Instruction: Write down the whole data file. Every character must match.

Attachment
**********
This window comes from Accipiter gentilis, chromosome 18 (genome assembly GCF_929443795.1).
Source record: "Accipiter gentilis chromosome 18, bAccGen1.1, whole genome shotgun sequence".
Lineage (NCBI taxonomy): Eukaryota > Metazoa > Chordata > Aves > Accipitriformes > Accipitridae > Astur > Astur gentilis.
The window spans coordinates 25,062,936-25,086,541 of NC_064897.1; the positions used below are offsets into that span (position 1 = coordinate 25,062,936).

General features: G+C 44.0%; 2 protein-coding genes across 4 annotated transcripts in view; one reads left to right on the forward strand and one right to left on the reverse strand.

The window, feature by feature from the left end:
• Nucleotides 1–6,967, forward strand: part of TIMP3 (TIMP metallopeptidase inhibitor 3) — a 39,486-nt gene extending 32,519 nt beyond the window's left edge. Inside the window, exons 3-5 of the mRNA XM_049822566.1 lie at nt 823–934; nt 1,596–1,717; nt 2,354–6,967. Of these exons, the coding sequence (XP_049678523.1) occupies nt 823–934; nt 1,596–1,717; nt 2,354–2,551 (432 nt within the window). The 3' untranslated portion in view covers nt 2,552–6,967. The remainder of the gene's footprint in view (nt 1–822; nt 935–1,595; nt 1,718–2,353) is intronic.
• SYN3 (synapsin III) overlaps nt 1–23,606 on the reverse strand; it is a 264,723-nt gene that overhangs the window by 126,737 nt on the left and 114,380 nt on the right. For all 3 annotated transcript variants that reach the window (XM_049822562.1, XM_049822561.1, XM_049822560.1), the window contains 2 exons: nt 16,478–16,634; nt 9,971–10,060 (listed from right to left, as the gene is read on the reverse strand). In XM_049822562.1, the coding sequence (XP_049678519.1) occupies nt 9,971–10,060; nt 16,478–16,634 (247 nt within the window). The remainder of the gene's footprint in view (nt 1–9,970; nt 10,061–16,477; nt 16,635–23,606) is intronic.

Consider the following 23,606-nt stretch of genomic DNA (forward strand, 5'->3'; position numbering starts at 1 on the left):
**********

This window comes from Accipiter gentilis, chromosome 18 (genome assembly GCF_929443795.1).
Source record: "Accipiter gentilis chromosome 18, bAccGen1.1, whole genome shotgun sequence".
Lineage (NCBI taxonomy): Eukaryota > Metazoa > Chordata > Aves > Accipitriformes > Accipitridae > Astur > Astur gentilis.
The window spans coordinates 25,062,936-25,086,541 of NC_064897.1; the positions used below are offsets into that span (position 1 = coordinate 25,062,936).

General features: G+C 44.0%; 2 protein-coding genes across 4 annotated transcripts in view; one reads left to right on the forward strand and one right to left on the reverse strand.

The window, feature by feature from the left end:
• Nucleotides 1–6,967, forward strand: part of TIMP3 (TIMP metallopeptidase inhibitor 3) — a 39,486-nt gene extending 32,519 nt beyond the window's left edge. Inside the window, exons 3-5 of the mRNA XM_049822566.1 lie at nt 823–934; nt 1,596–1,717; nt 2,354–6,967. Of these exons, the coding sequence (XP_049678523.1) occupies nt 823–934; nt 1,596–1,717; nt 2,354–2,551 (432 nt within the window). The 3' untranslated portion in view covers nt 2,552–6,967. The remainder of the gene's footprint in view (nt 1–822; nt 935–1,595; nt 1,718–2,353) is intronic.
• SYN3 (synapsin III) overlaps nt 1–23,606 on the reverse strand; it is a 264,723-nt gene that overhangs the window by 126,737 nt on the left and 114,380 nt on the right. For all 3 annotated transcript variants that reach the window (XM_049822562.1, XM_049822561.1, XM_049822560.1), the window contains 2 exons: nt 16,478–16,634; nt 9,971–10,060 (listed from right to left, as the gene is read on the reverse strand). In XM_049822562.1, the coding sequence (XP_049678519.1) occupies nt 9,971–10,060; nt 16,478–16,634 (247 nt within the window). The remainder of the gene's footprint in view (nt 1–9,970; nt 10,061–16,477; nt 16,635–23,606) is intronic.

Consider the following 23,606-nt stretch of genomic DNA (forward strand, 5'->3'; position numbering starts at 1 on the left):